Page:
Additive Adjustments - Shifting Your Routine
I spoke on a panel last week about self-care as a self-employed person as part of my own accountability/networking/community group at Self Employed PhD. The conversation, with the brilliant Rebecca of Enderby Yoga was wide-ranging and thought-provoking, and we touched on how to start building a routine and practice of self-care. Many clients I speak to feel overwhelmed by the idea of self care; they would like to eat better, sleep better, be more balanced, etc, but do not know where to start, or feel intimidated by the Instagram ideal of a "healthy" life. I offered my theory of "additive adjustments" to the group, a theory born out of years of monitoring my own self-care.
Everyone is busy. Many of us look at our schedules and think - I do not have time for that extra hour of x, y, or z. I could never squeeze in that new activity three times a week. I do not have time to [cook, clean, organize] anything, I only have time for what I'm doing right now. So the first instinct is to "clear the decks": eliminate parts of your routine that aren't working, drop all non-essential obligations so you can "focus" on the new routine.
For example, when my clients commit to "writing more", I often see them try to arrange their schedules so that they can have eight (or 10 or 12) uninterrupted hours of writing. They will cancel social functions, drop gym memberships, stop coming to campus just so that they can sit and write. And more often than not, those eight hours are not productive. They're marked with the anxiety and expectation of what eight "perfect" hours can produce, and how far the actual output was from the ideal. Subtracting everything so that you can focus, in my experience, never works.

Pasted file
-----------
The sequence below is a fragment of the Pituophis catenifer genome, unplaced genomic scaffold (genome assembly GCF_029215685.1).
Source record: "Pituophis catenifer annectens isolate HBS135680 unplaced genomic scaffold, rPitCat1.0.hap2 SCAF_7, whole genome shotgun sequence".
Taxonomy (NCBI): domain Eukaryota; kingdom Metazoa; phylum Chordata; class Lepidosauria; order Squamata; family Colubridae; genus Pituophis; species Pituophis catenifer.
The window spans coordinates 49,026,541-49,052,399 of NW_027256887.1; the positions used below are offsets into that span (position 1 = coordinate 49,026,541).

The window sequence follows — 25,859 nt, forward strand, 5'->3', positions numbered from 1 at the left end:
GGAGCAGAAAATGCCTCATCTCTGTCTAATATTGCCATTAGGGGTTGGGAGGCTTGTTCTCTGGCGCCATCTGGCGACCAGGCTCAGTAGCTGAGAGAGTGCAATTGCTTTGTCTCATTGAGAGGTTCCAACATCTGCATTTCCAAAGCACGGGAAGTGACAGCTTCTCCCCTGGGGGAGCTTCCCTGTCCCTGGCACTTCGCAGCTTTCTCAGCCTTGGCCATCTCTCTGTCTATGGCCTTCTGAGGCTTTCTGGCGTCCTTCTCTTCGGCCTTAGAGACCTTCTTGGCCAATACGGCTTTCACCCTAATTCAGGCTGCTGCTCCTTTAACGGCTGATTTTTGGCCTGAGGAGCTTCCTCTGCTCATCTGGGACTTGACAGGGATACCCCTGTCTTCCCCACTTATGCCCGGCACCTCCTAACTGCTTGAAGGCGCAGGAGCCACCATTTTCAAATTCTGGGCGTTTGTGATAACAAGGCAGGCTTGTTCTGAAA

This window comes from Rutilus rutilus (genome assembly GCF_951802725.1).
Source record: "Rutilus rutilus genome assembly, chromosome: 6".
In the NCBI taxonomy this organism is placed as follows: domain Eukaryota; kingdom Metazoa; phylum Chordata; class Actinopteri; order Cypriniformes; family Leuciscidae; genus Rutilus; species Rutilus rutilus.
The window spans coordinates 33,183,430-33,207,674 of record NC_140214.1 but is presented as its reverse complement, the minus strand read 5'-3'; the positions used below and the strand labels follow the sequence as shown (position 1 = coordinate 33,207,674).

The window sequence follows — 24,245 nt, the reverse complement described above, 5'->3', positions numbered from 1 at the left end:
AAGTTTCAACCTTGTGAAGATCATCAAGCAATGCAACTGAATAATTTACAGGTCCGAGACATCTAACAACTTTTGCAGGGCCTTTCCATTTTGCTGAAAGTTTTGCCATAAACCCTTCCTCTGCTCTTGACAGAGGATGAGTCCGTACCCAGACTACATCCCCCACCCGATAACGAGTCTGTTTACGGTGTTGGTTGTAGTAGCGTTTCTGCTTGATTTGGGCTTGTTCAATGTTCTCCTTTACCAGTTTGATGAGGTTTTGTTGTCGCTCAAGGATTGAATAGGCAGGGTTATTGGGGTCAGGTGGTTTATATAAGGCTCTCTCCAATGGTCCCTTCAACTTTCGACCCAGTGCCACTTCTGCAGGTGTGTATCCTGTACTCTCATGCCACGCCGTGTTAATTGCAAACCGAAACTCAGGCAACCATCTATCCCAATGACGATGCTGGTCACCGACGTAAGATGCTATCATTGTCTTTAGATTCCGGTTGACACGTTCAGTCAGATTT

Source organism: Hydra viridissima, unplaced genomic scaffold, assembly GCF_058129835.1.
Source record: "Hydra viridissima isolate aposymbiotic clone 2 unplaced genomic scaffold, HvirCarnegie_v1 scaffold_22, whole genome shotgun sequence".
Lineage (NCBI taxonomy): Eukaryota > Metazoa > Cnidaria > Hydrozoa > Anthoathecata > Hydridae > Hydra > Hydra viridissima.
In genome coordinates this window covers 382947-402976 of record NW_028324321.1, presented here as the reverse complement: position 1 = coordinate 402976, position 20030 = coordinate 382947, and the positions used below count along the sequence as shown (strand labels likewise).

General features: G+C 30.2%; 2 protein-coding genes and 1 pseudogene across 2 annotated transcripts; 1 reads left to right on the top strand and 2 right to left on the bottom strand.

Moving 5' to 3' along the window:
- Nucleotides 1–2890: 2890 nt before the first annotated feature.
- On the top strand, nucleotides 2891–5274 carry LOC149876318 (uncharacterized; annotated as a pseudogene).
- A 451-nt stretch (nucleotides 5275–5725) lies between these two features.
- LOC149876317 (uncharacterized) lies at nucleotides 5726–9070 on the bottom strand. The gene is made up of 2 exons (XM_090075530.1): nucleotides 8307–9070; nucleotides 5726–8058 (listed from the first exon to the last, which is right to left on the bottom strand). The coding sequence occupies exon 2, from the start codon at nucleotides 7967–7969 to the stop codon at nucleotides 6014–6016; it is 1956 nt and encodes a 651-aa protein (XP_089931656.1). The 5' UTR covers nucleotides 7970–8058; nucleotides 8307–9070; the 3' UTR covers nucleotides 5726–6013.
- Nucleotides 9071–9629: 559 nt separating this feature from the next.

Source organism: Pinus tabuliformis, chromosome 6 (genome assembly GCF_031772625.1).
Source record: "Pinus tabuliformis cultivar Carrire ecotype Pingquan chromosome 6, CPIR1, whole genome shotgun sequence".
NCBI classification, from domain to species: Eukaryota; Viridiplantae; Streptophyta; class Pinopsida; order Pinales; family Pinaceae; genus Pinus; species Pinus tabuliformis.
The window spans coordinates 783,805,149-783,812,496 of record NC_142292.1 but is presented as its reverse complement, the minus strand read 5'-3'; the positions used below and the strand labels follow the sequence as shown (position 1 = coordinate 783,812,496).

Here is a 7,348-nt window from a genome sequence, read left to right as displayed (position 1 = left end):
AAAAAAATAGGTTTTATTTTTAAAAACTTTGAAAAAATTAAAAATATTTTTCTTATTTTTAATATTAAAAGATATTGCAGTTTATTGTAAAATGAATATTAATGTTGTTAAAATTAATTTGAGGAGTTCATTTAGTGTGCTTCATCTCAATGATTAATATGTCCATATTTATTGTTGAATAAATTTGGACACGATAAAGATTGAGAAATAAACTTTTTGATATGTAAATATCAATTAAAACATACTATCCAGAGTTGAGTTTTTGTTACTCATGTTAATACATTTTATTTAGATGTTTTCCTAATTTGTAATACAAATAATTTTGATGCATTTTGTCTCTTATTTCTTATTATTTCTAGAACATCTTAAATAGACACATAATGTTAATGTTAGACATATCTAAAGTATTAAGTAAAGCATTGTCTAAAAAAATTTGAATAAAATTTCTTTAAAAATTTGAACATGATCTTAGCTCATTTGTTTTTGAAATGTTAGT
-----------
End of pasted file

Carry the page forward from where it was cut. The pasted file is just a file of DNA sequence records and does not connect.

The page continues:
Instead, I encourage my clients to keep their schedules the way they are, and start adding things. Add in a 15 minute meditation session before your writing block. Add in two hours of planning out and preparing meals so that you can eat healthier all week. Start the morning with an hour of yoga, and then start your day of academic tasks. Add in the pieces of self care that you feel are lacking, and see how it effects the rest of your day, rather than taking away activities, habits, or tools.
Taking care of yourself, even in small ways, often has a ripple effect. But it is hard to see those changes, and get the data, if you have cleared all the other obligations from your schedule. So adding in small, manageable self-care practices can be a low-stakes way to move towards a more balanced daily routine without making drastic changes. Small changes let you experiment with different self-care practices without building up unrealistic expectations. Like our professional lives, self-care is a process of experimentation, adjustment, and refinement; approaching all of it from a viewpoint of "this can only add to my life" will help it to feel playful and supportive.